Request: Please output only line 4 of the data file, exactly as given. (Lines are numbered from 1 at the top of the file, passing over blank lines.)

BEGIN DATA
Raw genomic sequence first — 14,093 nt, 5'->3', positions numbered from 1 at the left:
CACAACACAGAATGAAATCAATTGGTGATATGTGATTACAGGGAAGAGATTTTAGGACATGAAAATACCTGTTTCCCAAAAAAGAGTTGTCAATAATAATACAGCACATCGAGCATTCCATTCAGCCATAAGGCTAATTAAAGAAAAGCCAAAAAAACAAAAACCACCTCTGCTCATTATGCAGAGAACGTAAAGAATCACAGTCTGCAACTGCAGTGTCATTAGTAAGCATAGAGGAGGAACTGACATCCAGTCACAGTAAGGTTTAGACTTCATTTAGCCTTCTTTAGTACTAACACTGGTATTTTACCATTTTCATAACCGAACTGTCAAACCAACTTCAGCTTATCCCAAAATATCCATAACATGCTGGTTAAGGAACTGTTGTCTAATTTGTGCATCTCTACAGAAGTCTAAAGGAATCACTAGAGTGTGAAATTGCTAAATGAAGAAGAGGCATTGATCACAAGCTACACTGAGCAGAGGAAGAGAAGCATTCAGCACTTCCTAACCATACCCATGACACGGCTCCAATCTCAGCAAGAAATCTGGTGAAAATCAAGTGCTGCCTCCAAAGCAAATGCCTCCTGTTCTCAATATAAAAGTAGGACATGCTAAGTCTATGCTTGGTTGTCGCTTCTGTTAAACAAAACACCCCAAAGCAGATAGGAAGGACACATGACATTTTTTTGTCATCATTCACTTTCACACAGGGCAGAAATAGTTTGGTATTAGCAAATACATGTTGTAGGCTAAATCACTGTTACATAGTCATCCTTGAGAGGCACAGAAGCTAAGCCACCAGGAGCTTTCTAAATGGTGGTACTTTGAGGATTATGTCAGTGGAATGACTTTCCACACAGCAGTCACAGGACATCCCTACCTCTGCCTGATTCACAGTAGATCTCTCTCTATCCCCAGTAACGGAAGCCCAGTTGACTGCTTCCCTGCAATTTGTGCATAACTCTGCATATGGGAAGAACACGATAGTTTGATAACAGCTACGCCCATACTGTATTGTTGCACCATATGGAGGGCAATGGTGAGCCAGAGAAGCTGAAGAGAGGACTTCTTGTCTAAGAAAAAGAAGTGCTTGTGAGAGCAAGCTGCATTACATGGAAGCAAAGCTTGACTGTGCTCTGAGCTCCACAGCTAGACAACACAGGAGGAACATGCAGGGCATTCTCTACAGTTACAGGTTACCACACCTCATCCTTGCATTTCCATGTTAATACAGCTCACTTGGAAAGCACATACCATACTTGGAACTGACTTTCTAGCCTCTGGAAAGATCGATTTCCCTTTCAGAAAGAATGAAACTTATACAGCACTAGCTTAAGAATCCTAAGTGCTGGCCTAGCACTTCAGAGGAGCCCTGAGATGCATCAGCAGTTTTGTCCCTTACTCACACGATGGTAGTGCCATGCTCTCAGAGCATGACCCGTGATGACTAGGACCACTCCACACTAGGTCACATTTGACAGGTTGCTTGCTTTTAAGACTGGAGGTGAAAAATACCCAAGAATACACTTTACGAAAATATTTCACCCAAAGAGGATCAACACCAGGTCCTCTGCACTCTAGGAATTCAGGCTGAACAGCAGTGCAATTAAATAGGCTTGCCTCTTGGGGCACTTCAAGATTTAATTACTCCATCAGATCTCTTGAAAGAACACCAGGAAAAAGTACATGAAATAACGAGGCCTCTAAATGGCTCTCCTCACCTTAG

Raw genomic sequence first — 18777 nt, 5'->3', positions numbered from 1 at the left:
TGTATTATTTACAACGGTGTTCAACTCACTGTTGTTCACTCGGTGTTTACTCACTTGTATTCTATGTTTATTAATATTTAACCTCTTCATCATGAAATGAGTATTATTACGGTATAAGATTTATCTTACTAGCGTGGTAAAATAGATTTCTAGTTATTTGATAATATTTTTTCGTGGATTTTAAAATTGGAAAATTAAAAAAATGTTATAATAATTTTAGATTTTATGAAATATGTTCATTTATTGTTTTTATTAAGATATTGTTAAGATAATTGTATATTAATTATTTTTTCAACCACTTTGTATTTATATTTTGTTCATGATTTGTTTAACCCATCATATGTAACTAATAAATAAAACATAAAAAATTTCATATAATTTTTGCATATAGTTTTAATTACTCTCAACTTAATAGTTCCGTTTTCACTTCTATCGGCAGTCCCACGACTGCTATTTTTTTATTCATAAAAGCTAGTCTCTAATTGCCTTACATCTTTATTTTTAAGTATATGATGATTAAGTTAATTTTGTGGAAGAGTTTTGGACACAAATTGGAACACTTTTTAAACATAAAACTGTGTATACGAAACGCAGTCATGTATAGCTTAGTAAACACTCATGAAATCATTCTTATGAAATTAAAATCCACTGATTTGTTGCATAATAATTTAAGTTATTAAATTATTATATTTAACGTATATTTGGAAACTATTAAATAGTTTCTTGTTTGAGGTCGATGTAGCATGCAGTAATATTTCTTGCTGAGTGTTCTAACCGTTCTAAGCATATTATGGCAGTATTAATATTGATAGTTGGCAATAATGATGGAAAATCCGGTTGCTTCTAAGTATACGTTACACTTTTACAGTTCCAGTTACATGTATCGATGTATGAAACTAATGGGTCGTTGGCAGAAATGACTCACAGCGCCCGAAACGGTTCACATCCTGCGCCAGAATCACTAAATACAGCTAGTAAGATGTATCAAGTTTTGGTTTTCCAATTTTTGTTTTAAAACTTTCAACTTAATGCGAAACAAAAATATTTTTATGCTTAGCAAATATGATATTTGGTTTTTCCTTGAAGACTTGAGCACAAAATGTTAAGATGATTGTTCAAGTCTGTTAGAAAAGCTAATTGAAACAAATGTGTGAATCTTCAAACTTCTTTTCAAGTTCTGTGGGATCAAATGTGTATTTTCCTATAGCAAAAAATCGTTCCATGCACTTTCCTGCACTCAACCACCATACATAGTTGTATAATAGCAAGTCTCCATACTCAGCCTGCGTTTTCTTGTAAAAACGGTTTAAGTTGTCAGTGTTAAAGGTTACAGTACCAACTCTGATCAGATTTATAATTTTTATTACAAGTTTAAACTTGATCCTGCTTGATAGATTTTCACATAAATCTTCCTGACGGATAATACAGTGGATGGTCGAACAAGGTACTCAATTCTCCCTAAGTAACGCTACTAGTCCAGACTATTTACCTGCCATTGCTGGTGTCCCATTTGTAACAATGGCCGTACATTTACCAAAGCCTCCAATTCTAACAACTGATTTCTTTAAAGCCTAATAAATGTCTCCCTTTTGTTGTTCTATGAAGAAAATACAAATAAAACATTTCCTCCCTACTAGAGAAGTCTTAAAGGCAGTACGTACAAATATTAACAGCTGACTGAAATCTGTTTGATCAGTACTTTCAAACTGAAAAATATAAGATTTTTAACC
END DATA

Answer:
TGTATTATTTACAACGGTGTTCAACTCACTGTTGTTCACTCGGTGTTTACTCACTTGTATTCTATGTTTATTAATATTTAACCTCTTCATCATGAAATGAGTATTATTACGGTATAAGATTTATCTTACTAGCGTGGTAAAATAGATTTCTAGTTATTTGATAATATTTTTTCGTGGATTTTAAAATTGGAAAATTAAAAAAATGTTATAATAATTTTAGATTTTATGAAATATGTTCATTTATTGTTTTTATTAAGATATTGTTAAGATAATTGTATATTAATTATTTTTTCAACCACTTTGTATTTATATTTTGTTCATGATTTGTTTAACCCATCATATGTAACTAATAAATAAAACATAAAAAATTTCATATAATTTTTGCATATAGTTTTAATTACTCTCAACTTAATAGTTCCGTTTTCACTTCTATCGGCAGTCCCACGACTGCTATTTTTTTATTCATAAAAGCTAGTCTCTAATTGCCTTACATCTTTATTTTTAAGTATATGATGATTAAGTTAATTTTGTGGAAGAGTTTTGGACACAAATTGGAACACTTTTTAAACATAAAACTGTGTATACGAAACGCAGTCATGTATAGCTTAGTAAACACTCATGAAATCATTCTTATGAAATTAAAATCCACTGATTTGTTGCATAATAATTTAAGTTATTAAATTATTATATTTAACGTATATTTGGAAACTATTAAATAGTTTCTTGTTTGAGGTCGATGTAGCATGCAGTAATATTTCTTGCTGAGTGTTCTAACCGTTCTAAGCATATTATGGCAGTATTAATATTGATAGTTGGCAATAATGATGGAAAATCCGGTTGCTTCTAAGTATACGTTACACTTTTACAGTTCCAGTTACATGTATCGATGTATGAAACTAATGGGTCGTTGGCAGAAATGACTCACAGCGCCCGAAACGGTTCACATCCTGCGCCAGAATCACTAAATACAGCTAGTAAGATGTATCAAGTTTTGGTTTTCCAATTTTTGTTTTAAAACTTTCAACTTAATGCGAAACAAAAATATTTTTATGCTTAGCAAATATGATATTTGGTTTTTCCTTGAAGACTTGAGCACAAAATGTTAAGATGATTGTTCAAGTCTGTTAGAAAAGCTAATTGAAACAAATGTGTGAATCTTCAAACTTCTTTTCAAGTTCTGTGGGATCAAATGTGTATTTTCCTATAGCAAAAAATCGTTCCATGCACTTTCCTGCACTCAACCACCATACATAGTTGTATAATAGCAAGTCTCCATACTCAGCCTGCGTTTTCTTGTAAAAACGGTTTAAGTTGTCAGTGTTAAAGGTTACAGTACCAACTCTGATCAGATTTATAATTTTTATTACAAGTTTAAACTTGATCCTGCTTGATAGATTTTCACATAAATCTTCCTGACGGATAATACAGTGGATGGTCGAACAAGGTACTCAATTCTCCCTAAGTAACGCTACTAGTCCAGACTATTTACCTGCCATTGCTGGTGTCCCATTTGTAACAATGGCCGTACATTTACCAAAGCCTCCAATTCTAACAACTGATTTCTTTAAAGCCTAATAAATGTCTCCCTTTTGTTGTTCTATGAAGAAAATACAAATAAAACATTTCCTCCCTACTAGAGAAGTCTTAAAGGCAGTACGTACAAATATTAACAGCTGACTGAAATCTGTTTGATCAGTACTTTCAAACTGAAAAATATAAGATTTTTAACC